Catalan was exported in the 13th century to the Balearic Islands and the newly created Valencian Kingdom by the Catalan and Aragonese invaders (note that the area of Catalan language still extends to part of what is now the region of Aragon). During this period, almost all of the Muslim population of the Balearic Islands were expelled, but many Muslim peasants remained in many rural areas of the Valencian Kingdom, as had happened before in the lower Ebro basin (or Catalunya Nova).
During the 13th, 14th and 15th centuries the Catalan language was important in the Mediterranean region. Barcelona was the pre-eminent city and port of the so-called Aragonese Empire, a confederation nominally ruled by the King of Aragon (Aragon, Catalonia, Roussillon, Valencia, the Balearic Islands, Sicily, and — later — Sardinia and Naples). All prose writers of this era used the name 'Catalan' for their common language (e.g. the Catalan Ramon Muntaner, the Majorcan Ramon Llull, etc.) The matter is more complicated among the poets, as they wrote in a sort of artificial Langue d'Oc in the tradition of the troubadors. Italian resentment of this Catalan dominance appears to have been one of the wellsprings of the so-called "Black Legend".During the 15th and 16th centuries the city of Valencia gains pre-eminence in the confederation, due to several factors, including demographic changes and the fact that the royal court moved there. Presumably as a result of this shift in the balance of power within the confederation, in the 15th century the name 'Valencian' starts to be used by writers from Valencia to refer to their language.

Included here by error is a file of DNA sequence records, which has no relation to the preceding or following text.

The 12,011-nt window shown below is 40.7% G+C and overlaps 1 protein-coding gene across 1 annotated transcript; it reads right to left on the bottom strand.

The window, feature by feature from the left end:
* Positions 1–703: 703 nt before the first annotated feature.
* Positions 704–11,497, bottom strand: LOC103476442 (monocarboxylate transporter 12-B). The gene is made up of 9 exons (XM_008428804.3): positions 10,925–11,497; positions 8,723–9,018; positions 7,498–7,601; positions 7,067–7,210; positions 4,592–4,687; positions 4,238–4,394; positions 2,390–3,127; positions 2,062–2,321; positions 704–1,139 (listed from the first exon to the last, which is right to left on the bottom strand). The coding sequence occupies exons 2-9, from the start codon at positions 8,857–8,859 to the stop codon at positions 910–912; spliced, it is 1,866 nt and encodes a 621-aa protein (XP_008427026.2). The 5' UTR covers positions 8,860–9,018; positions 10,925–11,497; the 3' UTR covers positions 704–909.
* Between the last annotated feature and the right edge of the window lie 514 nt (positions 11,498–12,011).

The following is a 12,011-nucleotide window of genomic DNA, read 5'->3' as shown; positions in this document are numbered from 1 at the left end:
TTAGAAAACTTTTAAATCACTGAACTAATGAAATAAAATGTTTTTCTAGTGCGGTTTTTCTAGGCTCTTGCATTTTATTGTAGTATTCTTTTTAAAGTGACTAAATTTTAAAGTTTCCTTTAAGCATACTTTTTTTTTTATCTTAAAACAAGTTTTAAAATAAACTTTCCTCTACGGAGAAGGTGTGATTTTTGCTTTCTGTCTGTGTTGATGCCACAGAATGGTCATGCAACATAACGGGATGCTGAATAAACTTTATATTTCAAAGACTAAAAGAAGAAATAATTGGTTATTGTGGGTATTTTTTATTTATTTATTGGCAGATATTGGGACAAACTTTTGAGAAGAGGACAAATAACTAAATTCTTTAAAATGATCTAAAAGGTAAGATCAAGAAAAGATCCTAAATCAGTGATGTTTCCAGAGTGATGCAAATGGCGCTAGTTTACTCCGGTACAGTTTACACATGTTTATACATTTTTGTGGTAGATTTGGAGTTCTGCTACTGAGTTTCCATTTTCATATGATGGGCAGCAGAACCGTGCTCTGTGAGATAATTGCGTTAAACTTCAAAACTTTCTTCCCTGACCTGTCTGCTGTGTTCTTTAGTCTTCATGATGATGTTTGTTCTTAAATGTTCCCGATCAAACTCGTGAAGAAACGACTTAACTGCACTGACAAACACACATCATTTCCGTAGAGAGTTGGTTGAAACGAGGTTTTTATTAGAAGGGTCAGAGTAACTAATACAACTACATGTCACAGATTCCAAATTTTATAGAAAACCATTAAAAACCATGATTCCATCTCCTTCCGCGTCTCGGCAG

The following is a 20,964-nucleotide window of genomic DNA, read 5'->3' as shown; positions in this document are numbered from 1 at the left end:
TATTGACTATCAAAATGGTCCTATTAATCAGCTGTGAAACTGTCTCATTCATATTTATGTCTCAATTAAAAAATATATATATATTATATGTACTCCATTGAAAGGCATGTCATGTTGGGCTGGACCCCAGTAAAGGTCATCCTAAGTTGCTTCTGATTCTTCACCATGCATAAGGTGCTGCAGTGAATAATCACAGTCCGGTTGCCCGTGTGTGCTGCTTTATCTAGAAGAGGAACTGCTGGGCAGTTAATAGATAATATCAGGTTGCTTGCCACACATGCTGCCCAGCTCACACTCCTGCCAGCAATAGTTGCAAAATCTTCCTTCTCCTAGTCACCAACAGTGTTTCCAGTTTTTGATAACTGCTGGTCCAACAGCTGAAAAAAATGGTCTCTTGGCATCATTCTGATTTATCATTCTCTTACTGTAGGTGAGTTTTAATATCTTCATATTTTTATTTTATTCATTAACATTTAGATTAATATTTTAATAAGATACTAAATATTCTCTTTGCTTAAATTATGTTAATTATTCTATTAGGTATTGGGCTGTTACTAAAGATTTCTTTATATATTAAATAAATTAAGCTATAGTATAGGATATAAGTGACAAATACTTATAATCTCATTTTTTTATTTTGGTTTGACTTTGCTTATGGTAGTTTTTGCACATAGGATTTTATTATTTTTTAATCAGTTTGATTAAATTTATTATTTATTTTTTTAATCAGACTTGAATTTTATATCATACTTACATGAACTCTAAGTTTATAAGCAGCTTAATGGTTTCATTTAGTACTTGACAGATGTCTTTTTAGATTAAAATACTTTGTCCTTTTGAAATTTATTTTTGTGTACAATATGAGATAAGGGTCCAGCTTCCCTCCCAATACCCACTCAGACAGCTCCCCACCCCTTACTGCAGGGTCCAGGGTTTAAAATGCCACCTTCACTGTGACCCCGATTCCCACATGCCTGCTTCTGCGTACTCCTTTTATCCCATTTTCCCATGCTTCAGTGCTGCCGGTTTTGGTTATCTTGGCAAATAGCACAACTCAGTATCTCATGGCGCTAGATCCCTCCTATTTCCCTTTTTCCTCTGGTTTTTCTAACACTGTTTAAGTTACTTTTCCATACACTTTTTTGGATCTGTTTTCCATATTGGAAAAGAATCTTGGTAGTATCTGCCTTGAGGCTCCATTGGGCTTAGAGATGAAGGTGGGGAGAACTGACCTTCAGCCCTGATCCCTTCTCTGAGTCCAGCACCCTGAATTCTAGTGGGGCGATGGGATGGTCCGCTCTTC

In the 16th century the name 'Llemosí' (that is to say, "the Occitan dialect of Limoges") is first documented as being used to refer to this language. This attribution has no philological base, but it is explicable by the complex sociolinguistic frame of Catalan poetry of this era (Catalan versus troubadoresque Occitan). Ausias March himself was not sure what to call the language he was writing in (it is clearly closer to his contemporary Catalan or Valencian than to the archaic Occitan).
Then, during the 16th century, most of the Valencian elites switched languages to Castilian Spanish, as can be seen in the balance of languages of printed books in Valencia city: at the beginning of century Latin and Catalan (or Valencian) were the main languages of the press, but by the end of the century Spanish was the main language of the press. Still, rural areas and urban working classes continued to speak their vernacular language.
During the first half of the 19th century Catalan and Valencian experienced a major revival among urban elites due to the Renaixença, a romantic cultural movement. The effects of this revival persist to this day.
According to language politics in Francoist Spain (1939-1975), the use of Castilian over Catalan was promoted, though thousands of books were published in Catalan. Following the death of Franco in 1975 and the restoration of democracy, the use of Catalan increased and the Catalan language is now used in politics, education and the media, including the newspapers Avui ('Today'), El Punt ('The Point') and El Periódico de Catalunya (sharing content with its Spanish release and with El Periòdic d'Andorra, printed in Andorra; El Periódico de Catalunya has Spanish-language and Catalan-language editions, with identical content) and the television channels of Televisió de Catalunya (TVC): TV3 and Canal 33/K3 (culture and cartoons channel) as well as a 24 hour news channel 3/24; there are also many local channels available in region in Catalan, such as BTV and City (Barcelona), Canal L'Hospitalet (L'Hospitalet de Llobregat) and Canal Terrassa (Terrassa).